macros work more like the stampclone tool of various paint programs.

.macro name
;some code goes here
.endmacro

then each time you type name on a line, that code will be clonestamped there. You can pass arguments to macros as well.

edit: changed syntax to follow ca65.


Where might I get the header file / basic head for a nes at? Like I understand some of it mostly that it uses
Code:

$00
$01
$02
ect..



Top
 Profile  
 
PostPosted: Fri Feb 22, 2019 2:47 pm 
Offline
Formerly WheelInventor
User avatar

Joined: Thu Apr 14, 2016 2:55 am
Posts: 2024
Location: Gothenburg, Sweden
Typically, you keep your header either at the top of your main document*, or in a separate file, and use the .include directive to insert it at that point in code during build time.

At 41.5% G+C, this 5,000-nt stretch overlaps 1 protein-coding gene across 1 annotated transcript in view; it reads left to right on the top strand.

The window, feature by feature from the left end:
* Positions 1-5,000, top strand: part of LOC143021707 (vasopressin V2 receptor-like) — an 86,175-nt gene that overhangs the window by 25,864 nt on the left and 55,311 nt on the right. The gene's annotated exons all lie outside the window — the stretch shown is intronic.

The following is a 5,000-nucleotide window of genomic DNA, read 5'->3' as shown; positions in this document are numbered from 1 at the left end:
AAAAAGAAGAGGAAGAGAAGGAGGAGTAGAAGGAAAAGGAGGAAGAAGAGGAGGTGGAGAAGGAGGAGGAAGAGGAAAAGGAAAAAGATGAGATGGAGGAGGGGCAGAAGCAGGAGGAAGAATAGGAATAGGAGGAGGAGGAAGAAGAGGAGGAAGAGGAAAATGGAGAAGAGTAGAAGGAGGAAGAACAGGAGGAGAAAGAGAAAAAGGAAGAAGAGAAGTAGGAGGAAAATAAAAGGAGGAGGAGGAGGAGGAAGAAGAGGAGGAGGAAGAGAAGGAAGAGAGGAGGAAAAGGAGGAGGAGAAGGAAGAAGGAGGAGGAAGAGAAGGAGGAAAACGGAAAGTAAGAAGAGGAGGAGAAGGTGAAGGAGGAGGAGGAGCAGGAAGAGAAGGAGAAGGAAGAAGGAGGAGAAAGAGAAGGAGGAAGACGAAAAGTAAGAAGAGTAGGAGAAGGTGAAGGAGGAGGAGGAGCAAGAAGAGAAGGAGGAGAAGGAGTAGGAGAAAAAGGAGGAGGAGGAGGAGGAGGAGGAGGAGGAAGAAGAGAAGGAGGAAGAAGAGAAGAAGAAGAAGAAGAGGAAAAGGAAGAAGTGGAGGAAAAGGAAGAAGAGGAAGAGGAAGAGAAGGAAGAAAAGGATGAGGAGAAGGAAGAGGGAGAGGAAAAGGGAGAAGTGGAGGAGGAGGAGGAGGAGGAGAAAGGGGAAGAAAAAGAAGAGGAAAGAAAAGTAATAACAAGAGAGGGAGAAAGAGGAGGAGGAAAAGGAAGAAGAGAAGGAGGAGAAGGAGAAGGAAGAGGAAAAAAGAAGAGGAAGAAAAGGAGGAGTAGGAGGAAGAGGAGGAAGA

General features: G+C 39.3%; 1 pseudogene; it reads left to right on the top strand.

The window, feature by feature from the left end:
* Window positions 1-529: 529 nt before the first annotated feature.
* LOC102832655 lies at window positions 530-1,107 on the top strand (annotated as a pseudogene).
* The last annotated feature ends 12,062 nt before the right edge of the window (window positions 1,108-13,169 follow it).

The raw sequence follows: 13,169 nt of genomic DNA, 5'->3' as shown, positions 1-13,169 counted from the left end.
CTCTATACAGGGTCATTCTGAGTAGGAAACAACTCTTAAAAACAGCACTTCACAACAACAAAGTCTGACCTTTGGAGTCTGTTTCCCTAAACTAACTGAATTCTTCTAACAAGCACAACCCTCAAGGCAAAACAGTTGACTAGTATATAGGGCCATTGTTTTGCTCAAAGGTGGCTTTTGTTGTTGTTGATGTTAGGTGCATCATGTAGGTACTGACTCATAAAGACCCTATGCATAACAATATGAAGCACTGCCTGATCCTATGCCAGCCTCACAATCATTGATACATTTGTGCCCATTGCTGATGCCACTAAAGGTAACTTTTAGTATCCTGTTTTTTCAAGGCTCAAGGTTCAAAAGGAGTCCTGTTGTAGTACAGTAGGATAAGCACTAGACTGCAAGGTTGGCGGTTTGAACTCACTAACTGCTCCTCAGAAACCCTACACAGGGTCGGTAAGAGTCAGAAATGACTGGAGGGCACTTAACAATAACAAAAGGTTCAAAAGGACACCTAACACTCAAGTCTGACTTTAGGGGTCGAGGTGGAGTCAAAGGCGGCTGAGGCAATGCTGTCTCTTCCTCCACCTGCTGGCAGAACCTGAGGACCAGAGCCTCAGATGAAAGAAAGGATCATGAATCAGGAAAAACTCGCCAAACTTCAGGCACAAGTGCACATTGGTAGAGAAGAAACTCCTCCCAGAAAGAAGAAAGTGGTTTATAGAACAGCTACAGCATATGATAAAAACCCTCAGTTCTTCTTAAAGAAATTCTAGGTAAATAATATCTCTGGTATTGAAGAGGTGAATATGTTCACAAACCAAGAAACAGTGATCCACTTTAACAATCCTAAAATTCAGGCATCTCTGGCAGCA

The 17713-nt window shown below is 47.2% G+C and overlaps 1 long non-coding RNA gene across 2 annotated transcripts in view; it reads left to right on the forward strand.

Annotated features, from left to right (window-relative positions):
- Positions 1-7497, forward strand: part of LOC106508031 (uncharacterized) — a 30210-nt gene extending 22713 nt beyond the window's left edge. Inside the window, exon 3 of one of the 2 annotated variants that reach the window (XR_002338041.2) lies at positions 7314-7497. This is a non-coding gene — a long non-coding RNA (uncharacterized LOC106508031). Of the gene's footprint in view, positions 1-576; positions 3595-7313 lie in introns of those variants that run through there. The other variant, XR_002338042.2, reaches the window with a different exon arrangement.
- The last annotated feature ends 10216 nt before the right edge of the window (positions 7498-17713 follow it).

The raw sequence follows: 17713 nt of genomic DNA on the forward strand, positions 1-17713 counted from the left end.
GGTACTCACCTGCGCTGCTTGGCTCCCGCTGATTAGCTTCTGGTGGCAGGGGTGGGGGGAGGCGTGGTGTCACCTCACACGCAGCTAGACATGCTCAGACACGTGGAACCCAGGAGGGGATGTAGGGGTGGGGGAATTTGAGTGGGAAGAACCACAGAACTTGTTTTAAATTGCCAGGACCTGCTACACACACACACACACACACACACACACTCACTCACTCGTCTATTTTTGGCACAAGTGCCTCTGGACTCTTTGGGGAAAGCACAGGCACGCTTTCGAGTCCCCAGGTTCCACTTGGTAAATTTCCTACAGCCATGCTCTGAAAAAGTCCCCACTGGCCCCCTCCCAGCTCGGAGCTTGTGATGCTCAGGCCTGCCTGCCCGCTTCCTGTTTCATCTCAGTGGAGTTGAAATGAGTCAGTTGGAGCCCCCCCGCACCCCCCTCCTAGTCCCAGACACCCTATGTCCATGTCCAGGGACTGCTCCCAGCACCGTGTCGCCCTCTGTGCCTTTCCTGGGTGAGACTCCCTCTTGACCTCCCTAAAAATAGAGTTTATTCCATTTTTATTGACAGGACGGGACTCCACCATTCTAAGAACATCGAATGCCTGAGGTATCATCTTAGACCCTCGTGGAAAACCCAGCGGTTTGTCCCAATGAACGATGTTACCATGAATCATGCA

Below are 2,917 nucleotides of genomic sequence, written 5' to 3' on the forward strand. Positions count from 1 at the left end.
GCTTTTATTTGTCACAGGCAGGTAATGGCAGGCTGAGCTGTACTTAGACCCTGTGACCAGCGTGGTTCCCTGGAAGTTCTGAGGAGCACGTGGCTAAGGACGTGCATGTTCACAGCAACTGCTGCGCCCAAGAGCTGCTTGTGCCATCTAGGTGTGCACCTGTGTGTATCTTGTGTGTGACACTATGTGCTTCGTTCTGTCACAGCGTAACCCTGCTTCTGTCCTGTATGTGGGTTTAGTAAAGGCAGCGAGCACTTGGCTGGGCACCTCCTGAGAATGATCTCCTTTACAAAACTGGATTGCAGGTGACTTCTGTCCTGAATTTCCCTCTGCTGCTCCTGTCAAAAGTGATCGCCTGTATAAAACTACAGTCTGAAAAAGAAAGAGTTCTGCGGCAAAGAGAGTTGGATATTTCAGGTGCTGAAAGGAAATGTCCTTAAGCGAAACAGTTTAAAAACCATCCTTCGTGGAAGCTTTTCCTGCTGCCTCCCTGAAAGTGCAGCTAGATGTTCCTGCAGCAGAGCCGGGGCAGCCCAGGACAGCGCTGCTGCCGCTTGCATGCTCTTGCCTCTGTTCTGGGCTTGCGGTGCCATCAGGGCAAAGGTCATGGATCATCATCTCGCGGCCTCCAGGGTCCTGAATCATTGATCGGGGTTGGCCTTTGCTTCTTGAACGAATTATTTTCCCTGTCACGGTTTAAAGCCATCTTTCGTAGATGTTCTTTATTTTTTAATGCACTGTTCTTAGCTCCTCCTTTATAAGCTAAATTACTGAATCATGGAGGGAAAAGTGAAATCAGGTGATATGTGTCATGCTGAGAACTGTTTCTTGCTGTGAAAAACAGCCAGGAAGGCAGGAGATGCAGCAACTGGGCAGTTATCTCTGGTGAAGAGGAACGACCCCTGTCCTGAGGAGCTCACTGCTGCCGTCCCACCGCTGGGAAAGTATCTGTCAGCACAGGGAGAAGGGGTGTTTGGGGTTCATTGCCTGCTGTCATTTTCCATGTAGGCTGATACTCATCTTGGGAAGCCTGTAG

*i do it like this:

defines (constants, structs, zero page reservations and what else)
header (this is the first thing that actually is laid down in your rom image file)
code and what else
vectors


You can find how a header is structured here:
https://wiki.nesdev.com/w/index.php/INES

_________________
http://www.frankengraphics.com - personal NES blog


Top
 Profile  
 
PostPosted: Sat Feb 23, 2019 12:51 am 
Offline
User avatar

Joined: Tue Feb 19, 2019 11:54 pm
Posts: 23
Location: Planet Earth, Milky Way
FrankenGraphics wrote:
Typically, you keep your header either at the top of your main document*, or in a separate file, and use the .include directive to insert it at that point in code during build time.

*i do it like this:

defines (constants, structs, zero page reservations and what else)
header (this is the first thing that actually is laid down in your rom image file)
code and what else
vectors


You can find how a header is structured here:
https://wiki.nesdev.com/w/index.php/INES


Wait wait wait I think I got it so I am basically writing to memory for Input, Display, and Sound? So when I write my header I use a memory address to call a byte to update the screens display.